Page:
Chase offers several different cards that earn points in its Ultimate Rewards program, but their Sapphire cards earn double points for charges at restaurants. Those with the standard card can redeem points for gift cards or cash back at a rate of one cent in value per point. While there is no annual fee for the standard Sapphire card, I carry the Sapphire Preferred for several reasons. Despite its $95 annual fee (waived the first year), Preferred card holders receive a 7% bonus on their points each year, making each meal worth 2.14 points. Additionally, Preferred cardholders receive double points all travel expenses, and triple points when travel is booked through Chase’s web site. Finally, the Preferred card has no foreign transaction fees and cardmembers have the option to redeem points for miles with some airlines or points with hotel chains.
5. Marriott Rewards® Premier From Chase
This is the wildcard of the bunch. It offers one point per dollar spent on most purchases with double points for dining at restaurants, as well as airline and rental card charges. Five points per dollar are earned at Marriott properties. You get 50,000 bonus points after spending $1000 in your first three months, enough for 7 free nights at a Category 1 hotel. There is an $85 annual fee that is waived the first year, and cardholders receive a free night each year when they renew.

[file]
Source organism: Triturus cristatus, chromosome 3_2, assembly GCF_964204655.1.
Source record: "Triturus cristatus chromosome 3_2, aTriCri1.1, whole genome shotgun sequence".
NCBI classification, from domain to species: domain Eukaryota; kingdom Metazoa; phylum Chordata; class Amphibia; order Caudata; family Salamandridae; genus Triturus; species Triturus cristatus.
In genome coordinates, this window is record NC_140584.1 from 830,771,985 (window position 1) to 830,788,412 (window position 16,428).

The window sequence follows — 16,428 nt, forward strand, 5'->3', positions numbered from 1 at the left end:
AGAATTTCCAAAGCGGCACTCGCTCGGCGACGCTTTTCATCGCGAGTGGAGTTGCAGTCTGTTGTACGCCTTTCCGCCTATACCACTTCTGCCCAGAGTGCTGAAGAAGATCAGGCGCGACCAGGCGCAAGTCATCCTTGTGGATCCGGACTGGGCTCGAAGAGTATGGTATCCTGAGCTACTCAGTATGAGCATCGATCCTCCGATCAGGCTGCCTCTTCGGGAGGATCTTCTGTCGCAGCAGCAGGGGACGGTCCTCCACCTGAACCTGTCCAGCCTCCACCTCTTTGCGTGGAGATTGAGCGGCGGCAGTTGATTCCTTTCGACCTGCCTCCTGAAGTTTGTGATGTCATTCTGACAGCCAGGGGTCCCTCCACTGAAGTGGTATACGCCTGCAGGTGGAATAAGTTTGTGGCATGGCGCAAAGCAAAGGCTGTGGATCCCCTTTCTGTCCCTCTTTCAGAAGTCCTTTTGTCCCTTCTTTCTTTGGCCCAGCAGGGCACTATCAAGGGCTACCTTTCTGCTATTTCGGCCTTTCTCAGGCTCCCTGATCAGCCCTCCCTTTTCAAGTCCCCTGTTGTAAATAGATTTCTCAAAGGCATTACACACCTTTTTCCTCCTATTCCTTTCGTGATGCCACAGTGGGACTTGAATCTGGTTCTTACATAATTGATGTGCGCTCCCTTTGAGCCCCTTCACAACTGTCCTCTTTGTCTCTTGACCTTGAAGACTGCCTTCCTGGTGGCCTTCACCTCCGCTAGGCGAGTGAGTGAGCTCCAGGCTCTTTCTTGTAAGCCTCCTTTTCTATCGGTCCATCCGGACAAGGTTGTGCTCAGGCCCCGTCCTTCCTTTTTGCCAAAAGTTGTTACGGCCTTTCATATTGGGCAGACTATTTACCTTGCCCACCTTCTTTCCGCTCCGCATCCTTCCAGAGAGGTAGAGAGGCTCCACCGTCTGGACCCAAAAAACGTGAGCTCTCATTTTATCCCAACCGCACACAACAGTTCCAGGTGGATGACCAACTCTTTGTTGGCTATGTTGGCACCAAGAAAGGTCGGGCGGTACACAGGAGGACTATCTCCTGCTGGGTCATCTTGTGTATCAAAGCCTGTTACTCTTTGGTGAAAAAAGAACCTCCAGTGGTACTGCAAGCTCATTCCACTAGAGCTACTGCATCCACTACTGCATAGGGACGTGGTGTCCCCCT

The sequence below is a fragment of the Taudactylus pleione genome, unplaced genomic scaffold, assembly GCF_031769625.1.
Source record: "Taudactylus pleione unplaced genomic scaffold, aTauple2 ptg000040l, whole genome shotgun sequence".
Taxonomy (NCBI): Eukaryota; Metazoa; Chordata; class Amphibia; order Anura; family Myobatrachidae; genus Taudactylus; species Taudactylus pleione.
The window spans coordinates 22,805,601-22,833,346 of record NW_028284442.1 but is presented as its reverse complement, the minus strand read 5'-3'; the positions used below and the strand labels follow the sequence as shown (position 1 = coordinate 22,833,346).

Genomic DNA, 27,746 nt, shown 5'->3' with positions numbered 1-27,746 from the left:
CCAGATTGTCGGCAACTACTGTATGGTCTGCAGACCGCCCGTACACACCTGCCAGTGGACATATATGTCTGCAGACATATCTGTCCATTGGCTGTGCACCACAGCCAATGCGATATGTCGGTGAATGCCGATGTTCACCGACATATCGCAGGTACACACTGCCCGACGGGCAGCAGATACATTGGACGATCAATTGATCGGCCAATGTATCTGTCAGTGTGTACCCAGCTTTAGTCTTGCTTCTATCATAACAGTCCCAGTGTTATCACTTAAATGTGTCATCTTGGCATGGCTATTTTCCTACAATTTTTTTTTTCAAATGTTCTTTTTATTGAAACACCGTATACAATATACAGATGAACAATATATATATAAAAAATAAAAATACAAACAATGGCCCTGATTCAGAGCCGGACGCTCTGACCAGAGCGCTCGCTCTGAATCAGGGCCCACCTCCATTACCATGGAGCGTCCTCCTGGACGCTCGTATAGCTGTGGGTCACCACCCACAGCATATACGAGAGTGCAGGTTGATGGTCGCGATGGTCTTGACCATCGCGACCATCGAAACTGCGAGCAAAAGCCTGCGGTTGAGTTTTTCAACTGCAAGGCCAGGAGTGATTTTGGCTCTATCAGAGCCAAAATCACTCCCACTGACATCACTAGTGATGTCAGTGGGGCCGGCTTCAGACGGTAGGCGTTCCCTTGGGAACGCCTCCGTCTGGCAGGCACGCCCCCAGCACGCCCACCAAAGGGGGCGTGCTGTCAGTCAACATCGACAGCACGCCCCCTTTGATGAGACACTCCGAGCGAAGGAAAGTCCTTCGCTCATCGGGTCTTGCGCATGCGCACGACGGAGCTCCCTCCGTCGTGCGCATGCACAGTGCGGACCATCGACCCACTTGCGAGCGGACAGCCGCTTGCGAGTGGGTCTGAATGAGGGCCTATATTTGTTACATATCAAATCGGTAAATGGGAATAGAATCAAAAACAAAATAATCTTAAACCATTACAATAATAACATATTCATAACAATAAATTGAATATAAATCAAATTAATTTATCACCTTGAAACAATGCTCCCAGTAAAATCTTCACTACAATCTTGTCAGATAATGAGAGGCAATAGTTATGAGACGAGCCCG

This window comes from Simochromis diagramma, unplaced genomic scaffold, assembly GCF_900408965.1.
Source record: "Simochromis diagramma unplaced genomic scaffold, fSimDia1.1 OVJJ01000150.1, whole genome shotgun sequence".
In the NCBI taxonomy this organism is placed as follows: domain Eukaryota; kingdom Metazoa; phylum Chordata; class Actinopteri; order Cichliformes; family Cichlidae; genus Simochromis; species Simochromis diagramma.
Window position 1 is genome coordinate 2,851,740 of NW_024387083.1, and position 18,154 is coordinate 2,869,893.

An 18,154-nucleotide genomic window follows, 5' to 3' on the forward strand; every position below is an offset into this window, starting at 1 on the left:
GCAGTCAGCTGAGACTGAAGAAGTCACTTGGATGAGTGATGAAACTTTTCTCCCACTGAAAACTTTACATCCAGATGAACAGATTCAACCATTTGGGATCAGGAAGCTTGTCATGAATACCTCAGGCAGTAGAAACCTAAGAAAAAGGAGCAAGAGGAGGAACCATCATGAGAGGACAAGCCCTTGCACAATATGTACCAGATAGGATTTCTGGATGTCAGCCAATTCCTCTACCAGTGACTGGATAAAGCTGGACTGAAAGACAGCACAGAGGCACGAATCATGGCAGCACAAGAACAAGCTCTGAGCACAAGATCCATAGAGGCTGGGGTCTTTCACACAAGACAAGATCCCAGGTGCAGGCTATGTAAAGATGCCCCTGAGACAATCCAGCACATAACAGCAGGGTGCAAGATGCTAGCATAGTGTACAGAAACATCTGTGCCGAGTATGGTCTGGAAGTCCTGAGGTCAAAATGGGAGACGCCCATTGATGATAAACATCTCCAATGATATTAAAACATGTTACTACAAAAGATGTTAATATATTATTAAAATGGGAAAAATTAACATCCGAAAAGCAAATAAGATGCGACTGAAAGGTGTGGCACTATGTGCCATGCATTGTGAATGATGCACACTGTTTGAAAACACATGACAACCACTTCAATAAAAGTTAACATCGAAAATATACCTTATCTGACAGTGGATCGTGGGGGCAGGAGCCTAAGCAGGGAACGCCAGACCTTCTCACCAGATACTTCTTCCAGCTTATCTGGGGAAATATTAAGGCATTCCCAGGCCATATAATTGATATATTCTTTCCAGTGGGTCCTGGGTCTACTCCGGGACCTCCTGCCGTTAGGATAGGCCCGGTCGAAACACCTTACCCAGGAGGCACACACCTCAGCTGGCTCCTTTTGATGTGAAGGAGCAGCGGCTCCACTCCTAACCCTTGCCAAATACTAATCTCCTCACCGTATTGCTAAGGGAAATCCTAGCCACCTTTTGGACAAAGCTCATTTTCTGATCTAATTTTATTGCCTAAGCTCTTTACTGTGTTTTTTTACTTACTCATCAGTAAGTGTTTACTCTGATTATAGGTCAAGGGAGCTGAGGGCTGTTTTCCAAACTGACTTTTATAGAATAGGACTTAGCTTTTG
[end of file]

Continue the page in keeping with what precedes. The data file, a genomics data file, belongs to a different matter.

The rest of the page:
Without a doubt, most consumers will save money when they prepare their meals at home. Nevertheless, I find a frugal night out to be a needed respite from our family’s normal routine of cooking and cleaning. By using all available coupons and discounts, and by choosing the best credit card to pay for your dining expenses, you can have affordable meals that ultimately lead to valuable rewards.
Disclaimer: This content is not provided or commissioned by the credit card issuer. Opinions expressed here are author’s alone, not those of the credit card issuer, and have not been reviewed, approved or otherwise endorsed by the credit card issuer. This site may be compensated through the credit card issuer Affiliate Program.